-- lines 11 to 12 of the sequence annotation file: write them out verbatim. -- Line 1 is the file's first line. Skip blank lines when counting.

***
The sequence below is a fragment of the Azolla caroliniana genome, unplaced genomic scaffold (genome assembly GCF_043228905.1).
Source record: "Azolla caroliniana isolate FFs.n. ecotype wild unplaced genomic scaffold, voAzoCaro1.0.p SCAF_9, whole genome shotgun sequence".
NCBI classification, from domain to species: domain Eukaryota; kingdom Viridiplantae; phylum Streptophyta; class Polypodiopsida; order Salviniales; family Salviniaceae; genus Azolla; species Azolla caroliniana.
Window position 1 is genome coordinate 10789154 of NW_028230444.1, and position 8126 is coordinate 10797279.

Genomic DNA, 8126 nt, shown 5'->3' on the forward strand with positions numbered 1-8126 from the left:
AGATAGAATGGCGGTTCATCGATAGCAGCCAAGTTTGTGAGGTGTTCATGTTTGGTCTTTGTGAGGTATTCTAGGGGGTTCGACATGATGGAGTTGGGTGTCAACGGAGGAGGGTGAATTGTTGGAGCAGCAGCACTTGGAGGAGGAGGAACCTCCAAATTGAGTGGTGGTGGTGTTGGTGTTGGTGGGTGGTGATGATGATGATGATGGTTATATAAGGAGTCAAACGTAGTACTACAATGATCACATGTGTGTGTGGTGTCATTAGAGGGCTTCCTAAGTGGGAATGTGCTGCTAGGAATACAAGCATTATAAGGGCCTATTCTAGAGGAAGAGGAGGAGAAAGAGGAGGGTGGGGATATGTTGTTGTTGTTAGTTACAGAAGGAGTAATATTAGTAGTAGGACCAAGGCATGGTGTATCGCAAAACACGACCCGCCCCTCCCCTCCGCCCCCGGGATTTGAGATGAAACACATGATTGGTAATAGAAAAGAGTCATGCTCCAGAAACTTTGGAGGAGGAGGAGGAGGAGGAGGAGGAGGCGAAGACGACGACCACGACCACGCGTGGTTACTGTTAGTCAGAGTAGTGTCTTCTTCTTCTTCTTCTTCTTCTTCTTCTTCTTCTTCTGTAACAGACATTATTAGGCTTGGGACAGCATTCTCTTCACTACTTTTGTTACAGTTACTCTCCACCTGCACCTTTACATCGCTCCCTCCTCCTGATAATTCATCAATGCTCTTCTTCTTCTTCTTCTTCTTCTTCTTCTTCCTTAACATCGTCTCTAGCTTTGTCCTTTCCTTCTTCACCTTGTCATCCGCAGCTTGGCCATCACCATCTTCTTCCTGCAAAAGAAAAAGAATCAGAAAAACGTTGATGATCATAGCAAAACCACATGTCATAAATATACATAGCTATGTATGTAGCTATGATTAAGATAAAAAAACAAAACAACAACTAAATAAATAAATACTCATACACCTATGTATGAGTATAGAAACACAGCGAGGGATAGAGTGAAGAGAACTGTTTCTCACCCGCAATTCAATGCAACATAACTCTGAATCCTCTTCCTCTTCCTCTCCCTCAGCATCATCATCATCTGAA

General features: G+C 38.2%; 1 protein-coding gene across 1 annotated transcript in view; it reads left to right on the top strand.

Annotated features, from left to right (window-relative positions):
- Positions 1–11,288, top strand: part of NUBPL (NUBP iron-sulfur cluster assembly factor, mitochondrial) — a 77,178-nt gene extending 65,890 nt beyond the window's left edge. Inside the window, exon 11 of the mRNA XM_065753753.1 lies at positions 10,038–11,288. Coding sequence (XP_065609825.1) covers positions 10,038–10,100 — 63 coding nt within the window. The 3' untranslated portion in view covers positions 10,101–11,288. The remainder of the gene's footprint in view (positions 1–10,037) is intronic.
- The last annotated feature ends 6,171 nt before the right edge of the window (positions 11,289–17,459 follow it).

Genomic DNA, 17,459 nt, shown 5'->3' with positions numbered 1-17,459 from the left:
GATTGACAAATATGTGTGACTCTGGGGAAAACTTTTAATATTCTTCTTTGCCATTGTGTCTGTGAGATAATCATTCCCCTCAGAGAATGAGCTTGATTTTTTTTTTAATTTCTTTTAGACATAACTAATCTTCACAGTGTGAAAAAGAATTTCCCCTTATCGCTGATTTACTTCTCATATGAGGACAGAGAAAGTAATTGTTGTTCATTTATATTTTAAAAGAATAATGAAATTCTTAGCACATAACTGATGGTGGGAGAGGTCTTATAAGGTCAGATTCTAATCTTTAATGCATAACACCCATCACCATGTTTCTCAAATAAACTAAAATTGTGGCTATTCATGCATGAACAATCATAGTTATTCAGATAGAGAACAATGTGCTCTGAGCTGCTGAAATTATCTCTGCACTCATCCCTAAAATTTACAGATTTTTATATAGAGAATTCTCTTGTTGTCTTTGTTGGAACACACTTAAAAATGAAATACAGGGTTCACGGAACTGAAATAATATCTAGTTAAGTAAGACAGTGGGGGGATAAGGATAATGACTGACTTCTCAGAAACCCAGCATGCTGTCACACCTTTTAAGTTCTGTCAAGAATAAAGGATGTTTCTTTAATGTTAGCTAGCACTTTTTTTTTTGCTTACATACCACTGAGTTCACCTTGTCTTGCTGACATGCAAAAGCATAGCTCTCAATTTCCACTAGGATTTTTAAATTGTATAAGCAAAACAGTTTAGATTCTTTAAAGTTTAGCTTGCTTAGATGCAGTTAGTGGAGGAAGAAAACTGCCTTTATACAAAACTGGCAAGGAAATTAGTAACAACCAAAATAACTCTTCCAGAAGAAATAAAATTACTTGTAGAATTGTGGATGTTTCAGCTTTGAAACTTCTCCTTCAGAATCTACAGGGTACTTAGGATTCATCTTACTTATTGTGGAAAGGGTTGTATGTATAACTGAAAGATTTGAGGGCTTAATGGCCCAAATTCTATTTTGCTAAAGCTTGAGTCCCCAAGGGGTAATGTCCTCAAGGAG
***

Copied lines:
Genomic DNA, 17,459 nt, shown 5'->3' with positions numbered 1-17,459 from the left:
GATTGACAAATATGTGTGACTCTGGGGAAAACTTTTAATATTCTTCTTTGCCATTGTGTCTGTGAGATAATCATTCCCCTCAGAGAATGAGCTTGATTTTTTTTTTAATTTCTTTTAGACATAACTAATCTTCACAGTGTGAAAAAGAATTTCCCCTTATCGCTGATTTACTTCTCATATGAGGACAGAGAAAGTAATTGTTGTTCATTTATATTTTAAAAGAATAATGAAATTCTTAGCACATAACTGATGGTGGGAGAGGTCTTATAAGGTCAGATTCTAATCTTTAATGCATAACACCCATCACCATGTTTCTCAAATAAACTAAAATTGTGGCTATTCATGCATGAACAATCATAGTTATTCAGATAGAGAACAATGTGCTCTGAGCTGCTGAAATTATCTCTGCACTCATCCCTAAAATTTACAGATTTTTATATAGAGAATTCTCTTGTTGTCTTTGTTGGAACACACTTAAAAATGAAATACAGGGTTCACGGAACTGAAATAATATCTAGTTAAGTAAGACAGTGGGGGGATAAGGATAATGACTGACTTCTCAGAAACCCAGCATGCTGTCACACCTTTTAAGTTCTGTCAAGAATAAAGGATGTTTCTTTAATGTTAGCTAGCACTTTTTTTTTTGCTTACATACCACTGAGTTCACCTTGTCTTGCTGACATGCAAAAGCATAGCTCTCAATTTCCACTAGGATTTTTAAATTGTATAAGCAAAACAGTTTAGATTCTTTAAAGTTTAGCTTGCTTAGATGCAGTTAGTGGAGGAAGAAAACTGCCTTTATACAAAACTGGCAAGGAAATTAGTAACAACCAAAATAACTCTTCCAGAAGAAATAAAATTACTTGTAGAATTGTGGATGTTTCAGCTTTGAAACTTCTCCTTCAGAATCTACAGGGTACTTAGGATTCATCTTACTTATTGTGGAAAGGGTTGTATGTATAACTGAAAGATTTGAGGGCTTAATGGCCCAAATTCTATTTTGCTAAAGCTTGAGTCCCCAAGGGGTAATGTCCTCAAGGAG